Most whistleblower claims fall under Section 11(c) of the OSH Act, which prohibits employers from retaliating against workers who bring claims against companies. During fiscal year 2007, OSHA completed 1,163 invest-igations of 11(c) complaints. Workers prevailed in 22 percent of the investigations and most were settled, but the majority of claims were dismissed with workers having no further recourse. Twenty-six OSHA state programs completed an additional 1,022 investigations in FY 2007, with employees prevailing in 24 percent of those.
In 2002, Congress enacted the Notification and Federal Employee Antidiscrimination and Retaliation Act – known as the “No FEAR Act” – which places accountability on federal agencies for violations of anti-discrimination and whistleblower protection laws. However, legislators are intent on increasing protections for whistleblowers. Rep. Lynn Woolsey (D-CA), who chairs the Subcommittee on Workforce Protections, said intimidation and blacklisting of whistleblowers occurs despite current laws. Woolsey and Rep. George Miller (D-CA), chairman of the House Education and Labor Committee, are co-sponsors of the Private Sector Whistleblower Streamlining Act (H.R. 4047). Introduced in December 2007, the legislation aims to standardize corporate whistleblower laws.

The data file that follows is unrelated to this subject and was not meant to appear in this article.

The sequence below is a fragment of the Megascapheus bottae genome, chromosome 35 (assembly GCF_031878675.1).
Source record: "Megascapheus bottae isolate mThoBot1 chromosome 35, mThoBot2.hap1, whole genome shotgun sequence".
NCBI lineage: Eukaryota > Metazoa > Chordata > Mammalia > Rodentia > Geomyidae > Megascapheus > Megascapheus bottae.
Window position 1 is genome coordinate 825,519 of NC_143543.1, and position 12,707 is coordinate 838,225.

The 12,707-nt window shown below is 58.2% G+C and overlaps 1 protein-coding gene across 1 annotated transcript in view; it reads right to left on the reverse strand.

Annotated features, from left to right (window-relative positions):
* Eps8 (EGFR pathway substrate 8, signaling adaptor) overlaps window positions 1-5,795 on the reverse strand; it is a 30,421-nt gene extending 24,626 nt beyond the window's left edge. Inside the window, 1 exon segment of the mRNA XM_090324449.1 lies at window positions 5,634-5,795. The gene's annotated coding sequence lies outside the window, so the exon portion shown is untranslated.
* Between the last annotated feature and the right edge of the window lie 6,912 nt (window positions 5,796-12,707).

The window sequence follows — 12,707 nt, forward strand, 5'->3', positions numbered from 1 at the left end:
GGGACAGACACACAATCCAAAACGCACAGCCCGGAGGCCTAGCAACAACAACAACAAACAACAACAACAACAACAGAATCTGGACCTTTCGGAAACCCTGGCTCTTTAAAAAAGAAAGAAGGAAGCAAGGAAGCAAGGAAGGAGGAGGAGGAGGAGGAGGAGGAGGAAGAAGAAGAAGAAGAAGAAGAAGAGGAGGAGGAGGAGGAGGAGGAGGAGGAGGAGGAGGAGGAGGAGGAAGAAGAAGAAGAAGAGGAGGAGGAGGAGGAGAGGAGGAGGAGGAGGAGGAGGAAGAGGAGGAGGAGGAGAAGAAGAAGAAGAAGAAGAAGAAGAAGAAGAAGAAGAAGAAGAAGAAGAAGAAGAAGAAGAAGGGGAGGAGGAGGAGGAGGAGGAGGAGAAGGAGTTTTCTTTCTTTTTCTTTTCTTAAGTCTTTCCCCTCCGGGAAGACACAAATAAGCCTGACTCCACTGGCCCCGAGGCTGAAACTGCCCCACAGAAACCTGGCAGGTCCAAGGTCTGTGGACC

Congress also has added new whistleblower protections to more than 20 million workers in consumer product industries with the enactment of the Consumer Product Safety Improvement Act of 2008. In addition, the Protecting America’s Workers Act (S. 1244) – introduced in April 2007 by Sen. Edward Kennedy (D-MA) to substantially raise civil penalties on employees who flout the law – contains provisions that enhance Section 11(c) protections. One provision would make “reporting any injury, illness, or unsafe condition to the employer, agent of the employer, safety and health committee involved, or employee safety and health representative involved” apply to the OSH Act. Another provision would increase the time an employee can file a claim to 180 days from the current 30.
Corporate scandals spur Congress
Richard E. Moberly, an assistant professor of law at the University of Nebraska College of Law in Omaha, has studied whistleblower laws. He said Congress has been receptive to closing loopholes in whistleblower statutes since corporate scandals such as Enron surfaced during the early 2000s. According to Moberly, laws are applied largely on an ad-hoc basis. “Congress has clearly recognized the importance of whistleblowers as part of our law enforcement-monitoring regime for both the private sector and government. The tension comes in on how those protections play out once a whistleblower brings a claim,” he said.